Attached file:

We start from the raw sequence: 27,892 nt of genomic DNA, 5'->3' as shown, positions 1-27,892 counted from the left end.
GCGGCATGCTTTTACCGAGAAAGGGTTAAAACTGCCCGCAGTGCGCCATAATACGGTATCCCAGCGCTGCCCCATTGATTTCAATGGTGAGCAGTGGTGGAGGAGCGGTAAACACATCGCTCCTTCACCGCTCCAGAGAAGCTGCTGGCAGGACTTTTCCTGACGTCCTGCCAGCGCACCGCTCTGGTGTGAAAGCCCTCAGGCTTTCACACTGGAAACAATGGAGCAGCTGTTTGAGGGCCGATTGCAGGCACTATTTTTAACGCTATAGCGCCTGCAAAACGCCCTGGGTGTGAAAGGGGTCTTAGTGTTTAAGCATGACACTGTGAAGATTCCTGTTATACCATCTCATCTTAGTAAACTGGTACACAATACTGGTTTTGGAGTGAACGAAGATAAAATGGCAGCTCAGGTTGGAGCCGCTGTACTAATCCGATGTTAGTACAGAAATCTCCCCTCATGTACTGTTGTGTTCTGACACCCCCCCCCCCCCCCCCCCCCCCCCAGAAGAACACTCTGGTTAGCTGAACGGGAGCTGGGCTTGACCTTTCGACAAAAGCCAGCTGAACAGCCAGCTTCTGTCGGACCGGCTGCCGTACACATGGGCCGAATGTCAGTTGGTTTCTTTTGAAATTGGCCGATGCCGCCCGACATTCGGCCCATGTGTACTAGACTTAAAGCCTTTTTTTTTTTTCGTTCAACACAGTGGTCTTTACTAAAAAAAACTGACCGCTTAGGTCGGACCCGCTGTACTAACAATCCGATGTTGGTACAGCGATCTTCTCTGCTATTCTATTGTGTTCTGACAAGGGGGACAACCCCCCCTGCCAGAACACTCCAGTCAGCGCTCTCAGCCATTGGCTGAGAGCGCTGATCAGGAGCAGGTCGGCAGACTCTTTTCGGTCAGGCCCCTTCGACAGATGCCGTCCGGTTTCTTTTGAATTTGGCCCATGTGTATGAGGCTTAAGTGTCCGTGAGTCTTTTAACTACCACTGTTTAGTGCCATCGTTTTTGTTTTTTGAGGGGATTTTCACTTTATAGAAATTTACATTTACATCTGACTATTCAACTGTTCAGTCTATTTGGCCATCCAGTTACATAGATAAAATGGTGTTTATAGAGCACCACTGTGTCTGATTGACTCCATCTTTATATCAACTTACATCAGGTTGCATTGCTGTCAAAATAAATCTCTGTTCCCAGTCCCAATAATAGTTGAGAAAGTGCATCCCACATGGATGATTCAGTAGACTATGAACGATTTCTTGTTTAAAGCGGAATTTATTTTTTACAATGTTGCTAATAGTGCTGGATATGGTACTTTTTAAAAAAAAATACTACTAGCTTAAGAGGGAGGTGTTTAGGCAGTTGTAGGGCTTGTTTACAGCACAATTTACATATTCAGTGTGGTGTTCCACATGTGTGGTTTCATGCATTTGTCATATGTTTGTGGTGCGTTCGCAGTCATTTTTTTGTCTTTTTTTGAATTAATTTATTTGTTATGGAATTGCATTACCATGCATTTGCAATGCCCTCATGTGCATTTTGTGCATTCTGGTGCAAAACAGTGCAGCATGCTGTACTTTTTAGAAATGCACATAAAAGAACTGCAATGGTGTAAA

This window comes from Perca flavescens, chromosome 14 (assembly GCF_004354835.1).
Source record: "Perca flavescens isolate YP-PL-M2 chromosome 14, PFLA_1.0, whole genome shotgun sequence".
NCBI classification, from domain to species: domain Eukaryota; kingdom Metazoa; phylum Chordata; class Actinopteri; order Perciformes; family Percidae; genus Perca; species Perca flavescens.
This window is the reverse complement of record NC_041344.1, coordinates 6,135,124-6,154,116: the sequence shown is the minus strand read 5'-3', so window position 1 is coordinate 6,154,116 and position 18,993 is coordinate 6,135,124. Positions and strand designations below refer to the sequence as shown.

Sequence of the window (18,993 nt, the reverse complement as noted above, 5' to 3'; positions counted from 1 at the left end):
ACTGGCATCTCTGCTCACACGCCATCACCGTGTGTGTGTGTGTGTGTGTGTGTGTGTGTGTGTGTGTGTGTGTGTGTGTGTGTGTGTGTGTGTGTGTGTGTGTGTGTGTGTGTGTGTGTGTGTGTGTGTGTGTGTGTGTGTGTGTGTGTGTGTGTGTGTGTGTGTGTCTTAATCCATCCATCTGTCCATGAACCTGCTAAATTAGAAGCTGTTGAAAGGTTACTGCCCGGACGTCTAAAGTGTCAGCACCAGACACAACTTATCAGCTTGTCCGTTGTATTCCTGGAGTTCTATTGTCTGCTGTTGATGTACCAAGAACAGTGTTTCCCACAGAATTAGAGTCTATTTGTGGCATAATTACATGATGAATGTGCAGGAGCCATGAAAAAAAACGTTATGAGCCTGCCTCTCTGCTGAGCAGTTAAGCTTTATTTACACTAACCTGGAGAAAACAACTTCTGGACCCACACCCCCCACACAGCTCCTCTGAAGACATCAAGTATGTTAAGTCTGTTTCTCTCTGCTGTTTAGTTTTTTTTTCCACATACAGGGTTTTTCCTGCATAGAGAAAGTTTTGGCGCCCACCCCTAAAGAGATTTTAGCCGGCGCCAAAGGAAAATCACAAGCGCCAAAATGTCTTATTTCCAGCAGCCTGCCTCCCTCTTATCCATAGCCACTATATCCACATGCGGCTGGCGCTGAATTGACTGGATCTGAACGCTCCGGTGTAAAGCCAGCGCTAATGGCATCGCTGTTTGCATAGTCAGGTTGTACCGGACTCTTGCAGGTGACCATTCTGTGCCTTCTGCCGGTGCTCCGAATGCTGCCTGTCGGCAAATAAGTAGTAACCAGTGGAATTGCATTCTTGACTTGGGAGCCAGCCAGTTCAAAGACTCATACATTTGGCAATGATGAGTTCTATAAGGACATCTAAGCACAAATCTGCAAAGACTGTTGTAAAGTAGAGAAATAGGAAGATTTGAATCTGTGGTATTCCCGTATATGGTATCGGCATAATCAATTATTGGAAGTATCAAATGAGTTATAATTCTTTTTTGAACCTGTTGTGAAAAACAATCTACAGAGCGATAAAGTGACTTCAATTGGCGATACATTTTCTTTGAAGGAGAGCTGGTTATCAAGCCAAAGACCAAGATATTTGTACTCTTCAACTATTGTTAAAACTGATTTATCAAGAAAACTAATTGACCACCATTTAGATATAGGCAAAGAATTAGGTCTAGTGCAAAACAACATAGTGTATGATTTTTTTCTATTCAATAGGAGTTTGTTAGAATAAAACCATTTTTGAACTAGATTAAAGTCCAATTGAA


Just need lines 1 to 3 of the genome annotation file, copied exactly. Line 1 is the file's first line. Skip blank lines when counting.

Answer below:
We start from the raw sequence: 27,892 nt of genomic DNA, 5'->3' as shown, positions 1-27,892 counted from the left end.
GCGGCATGCTTTTACCGAGAAAGGGTTAAAACTGCCCGCAGTGCGCCATAATACGGTATCCCAGCGCTGCCCCATTGATTTCAATGGTGAGCAGTGGTGGAGGAGCGGTAAACACATCGCTCCTTCACCGCTCCAGAGAAGCTGCTGGCAGGACTTTTCCTGACGTCCTGCCAGCGCACCGCTCTGGTGTGAAAGCCCTCAGGCTTTCACACTGGAAACAATGGAGCAGCTGTTTGAGGGCCGATTGCAGGCACTATTTTTAACGCTATAGCGCCTGCAAAACGCCCTGGGTGTGAAAGGGGTCTTAGTGTTTAAGCATGACACTGTGAAGATTCCTGTTATACCATCTCATCTTAGTAAACTGGTACACAATACTGGTTTTGGAGTGAACGAAGATAAAATGGCAGCTCAGGTTGGAGCCGCTGTACTAATCCGATGTTAGTACAGAAATCTCCCCTCATGTACTGTTGTGTTCTGACACCCCCCCCCCCCCCCCCCCCCCCCCAGAAGAACACTCTGGTTAGCTGAACGGGAGCTGGGCTTGACCTTTCGACAAAAGCCAGCTGAACAGCCAGCTTCTGTCGGACCGGCTGCCGTACACATGGGCCGAATGTCAGTTGGTTTCTTTTGAAATTGGCCGATGCCGCCCGACATTCGGCCCATGTGTACTAGACTTAAAGCCTTTTTTTTTTTTCGTTCAACACAGTGGTCTTTACTAAAAAAAACTGACCGCTTAGGTCGGACCCGCTGTACTAACAATCCGATGTTGGTACAGCGATCTTCTCTGCTATTCTATTGTGTTCTGACAAGGGGGACAACCCCCCCTGCCAGAACACTCCAGTCAGCGCTCTCAGCCATTGGCTGAGAGCGCTGATCAGGAGCAGGTCGGCAGACTCTTTTCGGTCAGGCCCCTTCGACAGATGCCGTCCGGTTTCTTTTGAATTTGGCCCATGTGTATGAGGCTTAAGTGTCCGTGAGTCTTTTAACTACCACTGTTTAGTGCCATCGTTTTTGTTTTTTGAGGGGATTTTCACTTTATAGAAATTTACATTTACATCTGACTATTCAACTGTTCAGTCTATTTGGCCATCCAGTTACATAGATAAAATGGTGTTTATAGAGCACCACTGTGTCTGATTGACTCCATCTTTATATCAACTTACATCAGGTTGCATTGCTGTCAAAATAAATCTCTGTTCCCAGTCCCAATAATAGTTGAGAAAGTGCATCCCACATGGATGATTCAGTAGACTATGAACGATTTCTTGTTTAAAGCGGAATTTATTTTTTACAATGTTGCTAATAGTGCTGGATATGGTACTTTTTAAAAAAAAATACTACTAGCTTAAGAGGGAGGTGTTTAGGCAGTTGTAGGGCTTGTTTACAGCACAATTTACATATTCAGTGTGGTGTTCCACATGTGTGGTTTCATGCATTTGTCATATGTTTGTGGTGCGTTCGCAGTCATTTTTTTGTCTTTTTTTGAATTAATTTATTTGTTATGGAATTGCATTACCATGCATTTGCAATGCCCTCATGTGCATTTTGTGCATTCTGGTGCAAAACAGTGCAGCATGCTGTACTTTTTAGAAATGCACATAAAAGAACTGCAATGGTGTAAA

This window comes from Perca flavescens, chromosome 14 (assembly GCF_004354835.1).